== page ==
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An Interview with Laurence Adams, ENWORKS

Written by at 12:52

ENWORKS provide high quality support to SMEs across Greater Manchester helping tens-of thousands of businesses of all shapes and sizes. ENWORKS are also the proud winners of the RegioStars 'Sustainable Growth' Award 2013, which is an accolade presented by the European Commission to recognise environmental business support.

1) ENWORKS provides bespoke tailored on-site reviews for Greater Manchester SMEs wanting to increase energy efficiency and save money on their energy bills. What does the review entail?

ENWORKS provides a bespoke one-to-one resource efficiency service that is tailored for each business to help reduce the use of energy, water and materials in day-to-day operations – so before we go any further it’s worth noting that energy forms just one part (albeit an important part) of our business reviews.

An advisor will have a face-to-face discussion with relevant staff in the business to explore where and how the business is using energy in its day-to-day operations. The advisor will then conduct a physical on-site review of the business, looking in detail at all energy using equipment, processes, and services (including heating, cooling, compressed air, etc). The advisor then writes an in-depth report that quantifies potential savings from the opportunities they identify during the on-site review, including the payback periods should there be a capital cost involved in implementation (although it’s important to note that, according to our data, 37% of all energy efficiency savings can be made at zero cost).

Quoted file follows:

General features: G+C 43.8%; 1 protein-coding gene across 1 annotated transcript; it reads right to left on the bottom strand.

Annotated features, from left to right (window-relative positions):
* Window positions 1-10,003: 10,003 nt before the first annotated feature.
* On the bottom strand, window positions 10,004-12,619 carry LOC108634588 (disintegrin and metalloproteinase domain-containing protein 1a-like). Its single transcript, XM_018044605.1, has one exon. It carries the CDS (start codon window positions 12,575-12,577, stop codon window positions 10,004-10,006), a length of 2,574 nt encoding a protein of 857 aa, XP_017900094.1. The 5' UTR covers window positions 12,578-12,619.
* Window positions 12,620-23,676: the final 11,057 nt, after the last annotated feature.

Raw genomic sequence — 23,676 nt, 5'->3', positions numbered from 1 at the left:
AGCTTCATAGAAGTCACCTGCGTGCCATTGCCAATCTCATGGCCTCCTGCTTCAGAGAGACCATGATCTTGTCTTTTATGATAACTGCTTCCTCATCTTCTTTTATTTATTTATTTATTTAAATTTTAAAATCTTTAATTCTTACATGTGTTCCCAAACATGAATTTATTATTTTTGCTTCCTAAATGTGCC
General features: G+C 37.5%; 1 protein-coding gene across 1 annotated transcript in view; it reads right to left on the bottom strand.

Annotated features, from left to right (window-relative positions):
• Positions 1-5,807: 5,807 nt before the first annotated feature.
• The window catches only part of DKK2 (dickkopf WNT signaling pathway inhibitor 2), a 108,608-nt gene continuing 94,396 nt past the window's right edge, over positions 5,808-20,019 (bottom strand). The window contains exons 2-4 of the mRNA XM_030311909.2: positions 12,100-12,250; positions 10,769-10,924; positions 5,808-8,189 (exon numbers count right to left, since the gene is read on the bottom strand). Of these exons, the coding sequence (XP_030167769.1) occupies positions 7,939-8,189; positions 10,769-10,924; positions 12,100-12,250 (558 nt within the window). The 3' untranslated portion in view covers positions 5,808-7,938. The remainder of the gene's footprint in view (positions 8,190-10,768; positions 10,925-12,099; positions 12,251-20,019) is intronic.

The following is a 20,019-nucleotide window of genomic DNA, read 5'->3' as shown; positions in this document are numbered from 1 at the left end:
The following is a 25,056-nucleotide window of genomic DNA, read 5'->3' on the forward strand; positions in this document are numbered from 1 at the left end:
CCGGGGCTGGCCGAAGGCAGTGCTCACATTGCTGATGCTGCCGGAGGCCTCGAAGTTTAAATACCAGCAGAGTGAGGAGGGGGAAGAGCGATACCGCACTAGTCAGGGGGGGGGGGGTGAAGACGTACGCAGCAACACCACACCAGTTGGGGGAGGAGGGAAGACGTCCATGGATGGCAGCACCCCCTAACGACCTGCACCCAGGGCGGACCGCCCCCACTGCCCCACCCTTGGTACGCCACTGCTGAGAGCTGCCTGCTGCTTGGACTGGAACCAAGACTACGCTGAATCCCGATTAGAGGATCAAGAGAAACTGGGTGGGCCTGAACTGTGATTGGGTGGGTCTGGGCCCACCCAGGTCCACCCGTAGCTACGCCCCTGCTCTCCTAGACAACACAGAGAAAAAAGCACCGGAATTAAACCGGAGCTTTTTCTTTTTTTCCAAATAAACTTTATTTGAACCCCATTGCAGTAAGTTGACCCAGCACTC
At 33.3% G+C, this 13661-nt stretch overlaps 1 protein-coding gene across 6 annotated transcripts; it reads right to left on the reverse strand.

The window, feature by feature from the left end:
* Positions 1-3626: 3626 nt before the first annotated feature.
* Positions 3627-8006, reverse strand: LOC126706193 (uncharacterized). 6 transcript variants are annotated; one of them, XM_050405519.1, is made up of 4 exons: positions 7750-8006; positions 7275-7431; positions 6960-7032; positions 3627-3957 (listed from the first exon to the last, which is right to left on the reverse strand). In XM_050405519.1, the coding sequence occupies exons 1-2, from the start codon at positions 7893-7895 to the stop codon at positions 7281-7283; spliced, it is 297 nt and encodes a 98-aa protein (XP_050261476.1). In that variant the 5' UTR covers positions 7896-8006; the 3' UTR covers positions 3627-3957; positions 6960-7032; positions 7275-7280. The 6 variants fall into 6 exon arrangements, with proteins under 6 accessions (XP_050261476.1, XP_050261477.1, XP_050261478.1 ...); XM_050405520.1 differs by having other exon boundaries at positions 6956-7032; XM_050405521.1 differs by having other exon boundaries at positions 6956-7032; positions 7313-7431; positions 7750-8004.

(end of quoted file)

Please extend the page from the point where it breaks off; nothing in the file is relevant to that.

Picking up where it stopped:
The review and report will also highlight any opportunities to reduce water, raw materials and packaging waste to further cut costs and reduce the environmental impact of the business.

2) What are the best practices an office-based business can do to save energy?

- Heating controls – making sure timers and thermostats are used to their full potential.

- Thermostats should be set at the recommended temperature of 19°C (remember: heating costs increase by about 8% for every 1°C increase.

- The building should only be being heated when it’s occupied (as buildings take a while to cool, turning the heating off just 30 minutes early could save 5% on the heating bill)